Good-Bye IPv4, Hello IPv6
ARIN just ran out of IPv4 addresses!
News sources are abuzz that ARIN has finally ran out of IP addresses. Let’s take a look at the implications.
Q: What is ARIN?
A: ARIN is the American Registry of Internet Numbers serving North America and is one of five official entities that can issue IPv4 addresses to Internet Service Providers, government agencies, enterprises and small companies. There are only five of these issuing entities that serve the entire world – and here is a map, showing the areas served:
Figure 1 Taken from Wikipedia – https://en.wikipedia.org/wiki/Regional_Internet_registry
Four of the five Regional Internet Registries (RIRs) have exhausted their pools of IPv4 addresses, meaning that it will become increasingly difficult for Internet Service Providers to acquire additional IPv4 addresses to support growth in subscribers, services, and devices.
Q: So, how does a lack of IPv4 addresses affect me as an ordinary person?
A: Every device that communicates over the Internet has been using an IPv4 IP address for messages, music, videos, and tweets. Home Wi-Fi routers, computers, laptops, smart phones and tablets all need an IP address, and now, home security systems, home automation systems, home entertainment systems, smart thermostats, smart locks, smart watches and other new generation devices all need IP addresses, too. Running out of IPv4 address space means there are no more IPv4 addresses available to assign to new devices. Therefore, those devices will need to share addresses in order to connect to the public Internet. Imagine “party line service” when you are watching cat videos on new devices from YouTube!
Internet Service Providers (ISPs) have been working vigorously over the last several years to migrate their networks to the IPv6 protocol. All this time that IPv4 devices in the home have been working, the world has been silently but steadily changing. To that point, CableLabs incorporated IPv6 in the DOCSIS® cable modem standard ten years ago and now cable companies lead the world in the scope of IPv6 deployments. Internet Service Providers that do not soon support IPv6 may begin to share IPv4 addresses, and this can impact some services such as gaming and Voice over IP. IPv4-only support will slowly decline as IPv6 adoption increases during a long migration period. Eventually, all devices connected to the Internet will support IPv6.
ISPs are prepared to support IPv4/IPv6 co-existence for many years to come. The reason is that most web and video content today is still primarily IPv4, and this is largest area holding back an IPv6 enabled world. Slowly, more and more web and video sites are migrating to IPv6 but it will take time for all content to be provided on IPv6.
There are still millions of IPv4-only capable devices in the world, particularly consumer electronics products such as smart TVs, video streaming devices, and gaming consoles. It will take time for these products to adopt support for IPv6. However, many traditional computing devices today, such as smart phones, laptops and tablets already support both IPv4 and IPv6.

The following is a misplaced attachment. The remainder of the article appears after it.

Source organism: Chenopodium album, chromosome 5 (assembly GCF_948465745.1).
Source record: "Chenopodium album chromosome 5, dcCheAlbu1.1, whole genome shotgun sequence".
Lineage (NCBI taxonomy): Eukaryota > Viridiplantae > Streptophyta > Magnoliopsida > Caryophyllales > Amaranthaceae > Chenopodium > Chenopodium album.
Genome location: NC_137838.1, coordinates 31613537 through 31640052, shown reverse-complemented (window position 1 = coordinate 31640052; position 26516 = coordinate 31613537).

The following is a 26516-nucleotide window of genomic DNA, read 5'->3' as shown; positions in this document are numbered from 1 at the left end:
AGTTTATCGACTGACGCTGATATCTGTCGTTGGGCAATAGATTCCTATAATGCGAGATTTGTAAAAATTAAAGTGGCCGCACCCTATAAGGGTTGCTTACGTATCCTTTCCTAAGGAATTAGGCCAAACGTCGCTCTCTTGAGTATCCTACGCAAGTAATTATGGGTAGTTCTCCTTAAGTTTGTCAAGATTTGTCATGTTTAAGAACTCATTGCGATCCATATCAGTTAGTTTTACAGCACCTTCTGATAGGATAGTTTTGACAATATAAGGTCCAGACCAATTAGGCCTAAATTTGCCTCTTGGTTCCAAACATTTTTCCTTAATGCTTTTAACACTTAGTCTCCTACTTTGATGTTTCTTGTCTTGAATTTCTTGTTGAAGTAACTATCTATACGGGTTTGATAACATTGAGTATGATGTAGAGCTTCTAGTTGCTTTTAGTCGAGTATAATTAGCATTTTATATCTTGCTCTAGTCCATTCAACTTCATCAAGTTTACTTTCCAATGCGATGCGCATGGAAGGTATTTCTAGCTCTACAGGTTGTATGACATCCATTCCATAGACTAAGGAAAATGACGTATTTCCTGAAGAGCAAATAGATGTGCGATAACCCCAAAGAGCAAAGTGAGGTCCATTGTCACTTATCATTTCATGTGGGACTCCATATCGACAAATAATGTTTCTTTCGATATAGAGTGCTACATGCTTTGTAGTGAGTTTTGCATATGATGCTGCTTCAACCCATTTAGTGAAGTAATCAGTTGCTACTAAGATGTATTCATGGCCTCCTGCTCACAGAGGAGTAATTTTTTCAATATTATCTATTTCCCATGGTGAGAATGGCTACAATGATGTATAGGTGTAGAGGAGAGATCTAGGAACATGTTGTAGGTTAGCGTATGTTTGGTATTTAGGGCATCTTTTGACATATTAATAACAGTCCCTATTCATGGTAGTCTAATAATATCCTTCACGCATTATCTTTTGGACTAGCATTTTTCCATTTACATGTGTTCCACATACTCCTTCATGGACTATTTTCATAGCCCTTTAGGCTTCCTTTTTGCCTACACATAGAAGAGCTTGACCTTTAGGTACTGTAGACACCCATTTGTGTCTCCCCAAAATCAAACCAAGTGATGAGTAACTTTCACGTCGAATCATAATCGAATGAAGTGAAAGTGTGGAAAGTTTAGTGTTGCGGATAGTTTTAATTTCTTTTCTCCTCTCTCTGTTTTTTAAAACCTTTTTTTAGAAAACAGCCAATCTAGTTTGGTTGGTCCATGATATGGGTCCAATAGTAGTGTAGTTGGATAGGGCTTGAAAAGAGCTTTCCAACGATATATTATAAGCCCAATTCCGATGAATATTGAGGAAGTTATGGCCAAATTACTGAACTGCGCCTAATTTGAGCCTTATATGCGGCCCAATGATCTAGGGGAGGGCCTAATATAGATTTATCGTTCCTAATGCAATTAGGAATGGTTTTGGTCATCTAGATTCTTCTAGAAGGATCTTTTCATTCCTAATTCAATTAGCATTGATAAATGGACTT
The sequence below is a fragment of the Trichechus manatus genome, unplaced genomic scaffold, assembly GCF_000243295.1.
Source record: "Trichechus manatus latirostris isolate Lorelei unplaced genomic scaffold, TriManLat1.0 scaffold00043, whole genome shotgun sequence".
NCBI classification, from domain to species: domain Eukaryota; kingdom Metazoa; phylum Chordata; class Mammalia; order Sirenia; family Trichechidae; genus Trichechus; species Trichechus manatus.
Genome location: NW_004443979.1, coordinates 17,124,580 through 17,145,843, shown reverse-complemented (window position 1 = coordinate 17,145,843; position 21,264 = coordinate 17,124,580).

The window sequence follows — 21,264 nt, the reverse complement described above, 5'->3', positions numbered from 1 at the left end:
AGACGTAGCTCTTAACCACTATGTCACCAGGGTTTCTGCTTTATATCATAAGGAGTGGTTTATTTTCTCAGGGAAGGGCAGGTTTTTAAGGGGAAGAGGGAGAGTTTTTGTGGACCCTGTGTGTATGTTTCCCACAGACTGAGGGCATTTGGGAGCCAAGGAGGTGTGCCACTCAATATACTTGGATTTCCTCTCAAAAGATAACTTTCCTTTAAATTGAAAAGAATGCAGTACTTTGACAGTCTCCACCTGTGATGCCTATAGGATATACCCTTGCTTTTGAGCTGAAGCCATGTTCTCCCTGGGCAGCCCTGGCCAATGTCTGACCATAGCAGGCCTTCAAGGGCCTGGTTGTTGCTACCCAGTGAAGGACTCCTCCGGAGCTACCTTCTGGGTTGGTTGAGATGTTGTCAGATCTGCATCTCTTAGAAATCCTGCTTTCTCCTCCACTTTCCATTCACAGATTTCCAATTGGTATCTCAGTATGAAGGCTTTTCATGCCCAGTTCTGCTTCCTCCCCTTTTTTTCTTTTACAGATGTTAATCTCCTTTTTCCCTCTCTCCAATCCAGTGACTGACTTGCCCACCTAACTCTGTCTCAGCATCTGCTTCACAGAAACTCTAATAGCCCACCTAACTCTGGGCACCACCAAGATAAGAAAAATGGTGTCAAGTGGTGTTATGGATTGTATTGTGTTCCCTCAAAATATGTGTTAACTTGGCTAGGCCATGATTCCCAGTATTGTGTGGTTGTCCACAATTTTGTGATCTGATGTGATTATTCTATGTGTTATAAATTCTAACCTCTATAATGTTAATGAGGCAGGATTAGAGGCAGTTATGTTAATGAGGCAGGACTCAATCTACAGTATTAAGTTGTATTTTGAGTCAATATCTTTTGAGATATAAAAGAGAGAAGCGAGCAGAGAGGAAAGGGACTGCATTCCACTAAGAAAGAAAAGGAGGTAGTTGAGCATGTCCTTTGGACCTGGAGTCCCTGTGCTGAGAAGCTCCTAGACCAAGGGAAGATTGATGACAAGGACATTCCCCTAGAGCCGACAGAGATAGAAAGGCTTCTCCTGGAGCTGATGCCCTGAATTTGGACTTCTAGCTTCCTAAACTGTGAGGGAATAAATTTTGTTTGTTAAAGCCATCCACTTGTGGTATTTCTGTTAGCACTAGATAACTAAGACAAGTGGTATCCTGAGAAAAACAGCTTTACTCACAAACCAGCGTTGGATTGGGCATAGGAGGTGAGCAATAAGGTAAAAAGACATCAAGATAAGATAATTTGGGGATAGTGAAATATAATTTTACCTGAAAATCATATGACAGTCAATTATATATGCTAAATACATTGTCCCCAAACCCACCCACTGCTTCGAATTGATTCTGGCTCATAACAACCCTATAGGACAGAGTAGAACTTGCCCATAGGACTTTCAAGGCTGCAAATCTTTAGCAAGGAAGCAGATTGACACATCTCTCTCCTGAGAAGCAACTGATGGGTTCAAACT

Q: Why is IPv6 a better solution? Is it just because it has more addresses than IPv4?
A: IPv6 has many new features that make it superior to IPv4 which will include:
• IPv6 has so many IP addresses that conserving them or running out of them will not be a concern. The entire IPv4 address space has a little over 4-billion addresses. By contrast, the smallest IPv6 block allocation has enough addresses for 18 million-trillion devices. This is great news when considering that the Internet of Things (IoT) will make enormous demands for new IP addresses. IPv6 will be able to easily accommodate not only this exponential growth, but also much more for generations to come.
• IPv6 has generally proven to be 8% to 15% faster than IPv4. One of the reasons is that unique IPv6 addresses are plentiful and every device in the home can get one for pure end-to-end communications, whereas using scarce IPv4, devices in homes share the same address space because there are not enough addresses. These shared addresses have to be converted to a unique address at the home router before going to the Internet – and this conversion takes time.
• Operational Efficiency. IPv6 has no broadcast messages. A broadcast is a message that is sent to all devices on the same network. This means that all devices have to take the time to accept and interpret the broadcast message, even though the broadcast message is meant for only one device. Because IPv6 has no broadcast messages, it saves bandwidth, time and processing power.
Q: Will I have to replace IPv4 devices in my home?
A: Chances are good that many recently purchased devices such as laptops, home routers, smart phones, and tablets most likely support both IPv4 and IPv6. Many other devices such as TVs can continue to use IPv4, but will not be able to communicate with IPv6-only content providers. To facilitate the transition to IPv6,
CableLabs offers IPv6 certification testing for home routers and the equipment used inside cable companies to ensure IPv6 interoperability between equipment, products and services.
You can test any device for IPv6 connectivity by going to test-ipv6.com. This web site will tell you if your ISP is providing your home network with an IPv4 or an IPv6 address, or both.
IPv4 has delivered us this far for today’s IP world. Looking forward, IPv6 is a solid answer to growing needs of IP addresses, speed, security, efficiency and operational ease, and CableLabs will ensure compliance and interoperability to speed the migration toward IPv6.
Die gracefully, IPv4. Rock-on, IPv6!